Since he was first elected in 1999, Venezuelan President Hugo Chávez Frías has reshaped a frail but nonetheless pluralistic democracy into a semi-authoritarian regime—an outcome achieved with spectacularly high oil income and widespread electoral support. This eye-opening book illuminates one of the most sweeping and unexpected political transformations in contemporary Latin America.
Based on more than fifteen years' experience in researching and writing about Venezuela, Javier Corrales and Michael Penfold have crafted a comprehensive account of how the Chávez regime has revamped the nation, with a particular focus on its political transformation. Throughout, they take issue with conventional explanations. First, they argue persuasively that liberal democracy as an institution was not to blame for the rise of chavismo. Second, they assert that the nation's economic ailments were not caused by neoliberalism. Instead they blame other factors, including a dependence on oil, which caused macroeconomic volatility; political party fragmentation, which triggered infighting; government mismanagement of the banking crisis, which led to more centralization of power; and the Asian crisis of 1997, which devastated Venezuela's economy at the same time that Chávez ran for president.
It is perhaps on the role of oil that the authors take greatest issue with prevailing opinion. They do not dispute that dependence on oil can generate political and economic distortions—the "resource curse" or "paradox of plenty" arguments—but they counter that oil alone fails to explain Chávez's rise. Instead they single out a weak framework of checks and balances that allowed the executive branch to extract oil rents and distribute them to the populace. The real culprit behind Chávez's success, they write, was the asymmetry of political power.
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Javier Corrales is a professor of political science at Amherst College and the author of Presidents Without Parties: The Politics of Economic Reform in Argentina and Venezuela in the 1990s (Penn State Press, 2002).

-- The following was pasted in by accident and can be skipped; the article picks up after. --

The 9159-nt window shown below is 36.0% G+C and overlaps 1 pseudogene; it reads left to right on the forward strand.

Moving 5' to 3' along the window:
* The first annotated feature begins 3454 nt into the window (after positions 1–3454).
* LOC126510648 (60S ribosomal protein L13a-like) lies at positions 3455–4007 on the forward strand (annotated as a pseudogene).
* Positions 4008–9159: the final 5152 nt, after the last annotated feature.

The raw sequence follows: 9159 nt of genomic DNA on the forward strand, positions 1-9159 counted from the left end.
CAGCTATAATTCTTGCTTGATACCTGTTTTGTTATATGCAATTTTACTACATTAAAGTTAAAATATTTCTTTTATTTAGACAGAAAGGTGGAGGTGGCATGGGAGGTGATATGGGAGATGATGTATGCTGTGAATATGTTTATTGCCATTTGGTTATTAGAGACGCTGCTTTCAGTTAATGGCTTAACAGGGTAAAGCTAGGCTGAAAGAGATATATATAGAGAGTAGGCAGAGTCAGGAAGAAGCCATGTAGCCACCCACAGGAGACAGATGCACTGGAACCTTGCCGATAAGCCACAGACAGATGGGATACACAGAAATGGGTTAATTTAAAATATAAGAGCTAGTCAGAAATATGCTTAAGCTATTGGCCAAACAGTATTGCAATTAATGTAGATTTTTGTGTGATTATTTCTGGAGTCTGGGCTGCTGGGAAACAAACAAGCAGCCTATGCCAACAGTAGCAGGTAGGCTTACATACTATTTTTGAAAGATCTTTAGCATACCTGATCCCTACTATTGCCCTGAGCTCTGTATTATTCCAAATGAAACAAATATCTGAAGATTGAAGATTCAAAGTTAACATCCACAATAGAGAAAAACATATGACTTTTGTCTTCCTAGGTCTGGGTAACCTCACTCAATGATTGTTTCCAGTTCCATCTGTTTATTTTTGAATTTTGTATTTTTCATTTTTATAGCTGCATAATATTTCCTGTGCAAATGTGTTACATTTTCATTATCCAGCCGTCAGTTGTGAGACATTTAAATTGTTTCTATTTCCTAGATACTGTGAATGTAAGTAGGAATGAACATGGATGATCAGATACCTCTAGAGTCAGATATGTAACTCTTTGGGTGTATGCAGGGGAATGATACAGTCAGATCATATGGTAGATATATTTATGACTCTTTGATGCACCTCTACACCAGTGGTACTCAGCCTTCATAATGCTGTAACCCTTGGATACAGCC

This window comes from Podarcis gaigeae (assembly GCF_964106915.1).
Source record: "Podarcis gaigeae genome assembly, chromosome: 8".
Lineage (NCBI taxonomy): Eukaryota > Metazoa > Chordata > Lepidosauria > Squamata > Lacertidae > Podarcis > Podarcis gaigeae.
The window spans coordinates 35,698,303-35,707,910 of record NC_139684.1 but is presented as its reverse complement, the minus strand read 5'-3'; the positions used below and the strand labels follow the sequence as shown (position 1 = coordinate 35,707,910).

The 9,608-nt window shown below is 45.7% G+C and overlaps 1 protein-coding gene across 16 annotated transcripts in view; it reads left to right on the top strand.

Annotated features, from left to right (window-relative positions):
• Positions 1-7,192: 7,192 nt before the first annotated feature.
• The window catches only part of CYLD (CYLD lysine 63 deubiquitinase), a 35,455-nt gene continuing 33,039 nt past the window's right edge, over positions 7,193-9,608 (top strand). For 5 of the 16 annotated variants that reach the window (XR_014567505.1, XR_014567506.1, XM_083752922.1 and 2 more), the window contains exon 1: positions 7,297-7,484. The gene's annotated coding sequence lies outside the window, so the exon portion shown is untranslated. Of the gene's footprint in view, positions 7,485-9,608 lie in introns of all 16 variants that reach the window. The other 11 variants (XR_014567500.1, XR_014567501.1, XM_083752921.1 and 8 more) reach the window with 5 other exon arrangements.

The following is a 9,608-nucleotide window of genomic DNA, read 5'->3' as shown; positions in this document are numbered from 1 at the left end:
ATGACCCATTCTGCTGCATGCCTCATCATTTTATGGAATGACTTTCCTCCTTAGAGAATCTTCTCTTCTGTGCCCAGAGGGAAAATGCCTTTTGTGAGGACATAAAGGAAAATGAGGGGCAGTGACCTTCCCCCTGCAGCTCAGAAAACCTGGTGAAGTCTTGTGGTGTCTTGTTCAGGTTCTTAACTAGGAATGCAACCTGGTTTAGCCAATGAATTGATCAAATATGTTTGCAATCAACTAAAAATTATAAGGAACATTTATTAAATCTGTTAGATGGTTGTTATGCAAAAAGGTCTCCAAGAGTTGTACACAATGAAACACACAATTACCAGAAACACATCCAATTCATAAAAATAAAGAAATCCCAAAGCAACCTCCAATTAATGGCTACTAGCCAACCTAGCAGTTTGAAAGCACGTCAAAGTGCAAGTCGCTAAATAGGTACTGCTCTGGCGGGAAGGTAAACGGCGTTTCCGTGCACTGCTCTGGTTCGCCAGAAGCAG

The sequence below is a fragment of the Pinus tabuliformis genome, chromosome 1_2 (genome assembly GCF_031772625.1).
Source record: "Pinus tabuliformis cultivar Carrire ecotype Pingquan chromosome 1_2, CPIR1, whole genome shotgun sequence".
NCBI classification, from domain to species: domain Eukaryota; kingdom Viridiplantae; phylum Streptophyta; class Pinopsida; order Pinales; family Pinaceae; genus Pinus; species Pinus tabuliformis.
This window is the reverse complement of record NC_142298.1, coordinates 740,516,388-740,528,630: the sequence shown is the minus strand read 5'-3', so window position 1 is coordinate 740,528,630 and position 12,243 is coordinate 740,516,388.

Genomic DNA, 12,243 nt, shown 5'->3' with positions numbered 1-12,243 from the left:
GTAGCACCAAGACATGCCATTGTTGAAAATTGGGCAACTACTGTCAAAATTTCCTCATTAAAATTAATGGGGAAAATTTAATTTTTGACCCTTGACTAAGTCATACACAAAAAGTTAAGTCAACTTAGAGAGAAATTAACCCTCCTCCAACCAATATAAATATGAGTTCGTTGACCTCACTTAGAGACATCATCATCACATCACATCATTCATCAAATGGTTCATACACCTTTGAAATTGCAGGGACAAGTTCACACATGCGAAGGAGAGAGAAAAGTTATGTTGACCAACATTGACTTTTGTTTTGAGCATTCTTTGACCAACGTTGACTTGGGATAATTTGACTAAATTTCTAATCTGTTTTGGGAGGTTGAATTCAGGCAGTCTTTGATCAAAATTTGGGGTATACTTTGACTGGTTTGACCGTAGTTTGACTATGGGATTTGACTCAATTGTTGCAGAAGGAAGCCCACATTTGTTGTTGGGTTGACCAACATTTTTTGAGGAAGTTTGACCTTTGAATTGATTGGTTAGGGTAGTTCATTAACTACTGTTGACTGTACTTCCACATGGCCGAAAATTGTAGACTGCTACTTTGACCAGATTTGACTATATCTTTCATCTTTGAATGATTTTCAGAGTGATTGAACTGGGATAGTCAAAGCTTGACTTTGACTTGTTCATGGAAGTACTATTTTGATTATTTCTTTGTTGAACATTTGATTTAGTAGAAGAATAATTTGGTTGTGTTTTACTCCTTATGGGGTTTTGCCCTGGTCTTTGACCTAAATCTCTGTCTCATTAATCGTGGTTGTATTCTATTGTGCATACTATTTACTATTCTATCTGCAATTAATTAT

Michael Penfold is professor of political economy and former dean of the Instituto de Estudios Superiores de Administracion in Caracas and the author of Dos Tradiciones,Un Conflicto: El Futuro de la Descentralización (Debate 2009).Review:
"This is the most objective, comprehensive and interesting book I have read on what has happened in Venezuela since Hugo Chávez took power in the late 1990s. It shows why most of the common explanations of the country's social and political convulsions are superficial and often flawed. A must read."—Moisés Naím, Senior Associate, Carnegie Endowment for International Peace
"Hugo Chávez and his 'Bolivarian Revolution' to construct '21st century socialism' in Venezuela and reshape the international order have attracted a great deal of polarized comment: either sycophantic praise or unmitigated condemnation, neither backed up by sound data or profound analysis. Dragon in the Tropics escapes this pattern. It provides a thoughtful, perceptive, balanced but critical, nuanced and illuminating assessment, grounded in rich and revealing data, and deep knowledge of both Venezuela and of comparative politics and political economy. Highly recommended."—Abraham F. Lowenthal, Professor of International Relations, University of Southern California
"Corrales and Penfold have written a wide-ranging and thought-provoking interpretation of how Hugo Chávez has shaped Venezuelan society, and the country's regional and global role, over the past decade. The book is conceptually innovative, empirically rich, and cogently argued. Its keen insights into Venezuela's evolving political economy represent an invaluable contribution."—Michael Shifter, President, Inter-American Dialogue
"Javier Corrales and Michael Penfold are two of the most outstanding analysts of contemporary Venezuela. This accessible and clear-eyed book provides a comprehensive overview of Venezuelan politics, economics, and foreign policy over the last decade. No one interested in understanding the rise of radical populism, the distortions inherent in the oil economy, and the progressive deterioration of democratic institutions should fail to read this book."—Cynthia Arnson, Woodrow Wilson International Center for Scholars
"An engaging and comprehensive portrait of the Chávez government's key economic and political features."— Political Science Quarterly
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